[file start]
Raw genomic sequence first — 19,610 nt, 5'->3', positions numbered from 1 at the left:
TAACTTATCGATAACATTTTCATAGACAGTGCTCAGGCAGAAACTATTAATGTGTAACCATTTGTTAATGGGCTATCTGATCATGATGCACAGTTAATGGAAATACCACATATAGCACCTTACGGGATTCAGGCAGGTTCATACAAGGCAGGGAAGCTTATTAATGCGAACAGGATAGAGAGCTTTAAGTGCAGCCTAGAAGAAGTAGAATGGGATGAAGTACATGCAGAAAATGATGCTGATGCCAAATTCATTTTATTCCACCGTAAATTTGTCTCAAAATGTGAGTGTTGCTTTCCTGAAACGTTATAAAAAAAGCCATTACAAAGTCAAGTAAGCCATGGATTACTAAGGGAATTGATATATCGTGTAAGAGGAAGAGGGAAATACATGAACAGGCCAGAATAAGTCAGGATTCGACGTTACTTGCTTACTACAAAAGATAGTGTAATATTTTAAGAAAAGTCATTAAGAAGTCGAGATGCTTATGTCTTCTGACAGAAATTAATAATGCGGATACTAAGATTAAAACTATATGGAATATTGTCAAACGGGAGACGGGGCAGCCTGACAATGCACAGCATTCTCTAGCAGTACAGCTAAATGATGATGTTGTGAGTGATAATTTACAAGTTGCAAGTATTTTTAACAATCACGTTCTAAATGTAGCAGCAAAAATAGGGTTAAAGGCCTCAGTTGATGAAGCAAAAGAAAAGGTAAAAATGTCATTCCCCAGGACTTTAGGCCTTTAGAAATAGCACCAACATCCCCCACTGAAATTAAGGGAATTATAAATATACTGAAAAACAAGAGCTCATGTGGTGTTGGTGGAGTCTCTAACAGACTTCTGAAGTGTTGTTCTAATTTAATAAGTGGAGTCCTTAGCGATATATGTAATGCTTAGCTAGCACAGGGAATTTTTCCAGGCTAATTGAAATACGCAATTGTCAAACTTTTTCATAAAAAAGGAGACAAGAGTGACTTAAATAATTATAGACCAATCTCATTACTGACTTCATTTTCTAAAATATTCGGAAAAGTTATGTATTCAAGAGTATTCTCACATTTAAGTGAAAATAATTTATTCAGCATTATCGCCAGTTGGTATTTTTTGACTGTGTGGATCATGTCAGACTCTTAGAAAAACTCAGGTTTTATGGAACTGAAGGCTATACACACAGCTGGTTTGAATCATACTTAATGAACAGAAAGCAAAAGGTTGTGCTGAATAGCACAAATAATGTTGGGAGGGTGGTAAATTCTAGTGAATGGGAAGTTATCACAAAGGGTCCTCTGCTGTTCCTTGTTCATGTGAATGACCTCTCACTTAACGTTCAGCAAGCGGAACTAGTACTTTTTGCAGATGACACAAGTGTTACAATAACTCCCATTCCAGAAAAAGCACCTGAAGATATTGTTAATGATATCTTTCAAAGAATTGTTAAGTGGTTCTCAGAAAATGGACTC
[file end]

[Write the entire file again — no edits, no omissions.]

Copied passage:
Raw genomic sequence first — 19,610 nt, 5'->3', positions numbered from 1 at the left:
TAACTTATCGATAACATTTTCATAGACAGTGCTCAGGCAGAAACTATTAATGTGTAACCATTTGTTAATGGGCTATCTGATCATGATGCACAGTTAATGGAAATACCACATATAGCACCTTACGGGATTCAGGCAGGTTCATACAAGGCAGGGAAGCTTATTAATGCGAACAGGATAGAGAGCTTTAAGTGCAGCCTAGAAGAAGTAGAATGGGATGAAGTACATGCAGAAAATGATGCTGATGCCAAATTCATTTTATTCCACCGTAAATTTGTCTCAAAATGTGAGTGTTGCTTTCCTGAAACGTTATAAAAAAAGCCATTACAAAGTCAAGTAAGCCATGGATTACTAAGGGAATTGATATATCGTGTAAGAGGAAGAGGGAAATACATGAACAGGCCAGAATAAGTCAGGATTCGACGTTACTTGCTTACTACAAAAGATAGTGTAATATTTTAAGAAAAGTCATTAAGAAGTCGAGATGCTTATGTCTTCTGACAGAAATTAATAATGCGGATACTAAGATTAAAACTATATGGAATATTGTCAAACGGGAGACGGGGCAGCCTGACAATGCACAGCATTCTCTAGCAGTACAGCTAAATGATGATGTTGTGAGTGATAATTTACAAGTTGCAAGTATTTTTAACAATCACGTTCTAAATGTAGCAGCAAAAATAGGGTTAAAGGCCTCAGTTGATGAAGCAAAAGAAAAGGTAAAAATGTCATTCCCCAGGACTTTAGGCCTTTAGAAATAGCACCAACATCCCCCACTGAAATTAAGGGAATTATAAATATACTGAAAAACAAGAGCTCATGTGGTGTTGGTGGAGTCTCTAACAGACTTCTGAAGTGTTGTTCTAATTTAATAAGTGGAGTCCTTAGCGATATATGTAATGCTTAGCTAGCACAGGGAATTTTTCCAGGCTAATTGAAATACGCAATTGTCAAACTTTTTCATAAAAAAGGAGACAAGAGTGACTTAAATAATTATAGACCAATCTCATTACTGACTTCATTTTCTAAAATATTCGGAAAAGTTATGTATTCAAGAGTATTCTCACATTTAAGTGAAAATAATTTATTCAGCATTATCGCCAGTTGGTATTTTTTGACTGTGTGGATCATGTCAGACTCTTAGAAAAACTCAGGTTTTATGGAACTGAAGGCTATACACACAGCTGGTTTGAATCATACTTAATGAACAGAAAGCAAAAGGTTGTGCTGAATAGCACAAATAATGTTGGGAGGGTGGTAAATTCTAGTGAATGGGAAGTTATCACAAAGGGTCCTCTGCTGTTCCTTGTTCATGTGAATGACCTCTCACTTAACGTTCAGCAAGCGGAACTAGTACTTTTTGCAGATGACACAAGTGTTACAATAACTCCCATTCCAGAAAAAGCACCTGAAGATATTGTTAATGATATCTTTCAAAGAATTGTTAAGTGGTTCTCAGAAAATGGACTC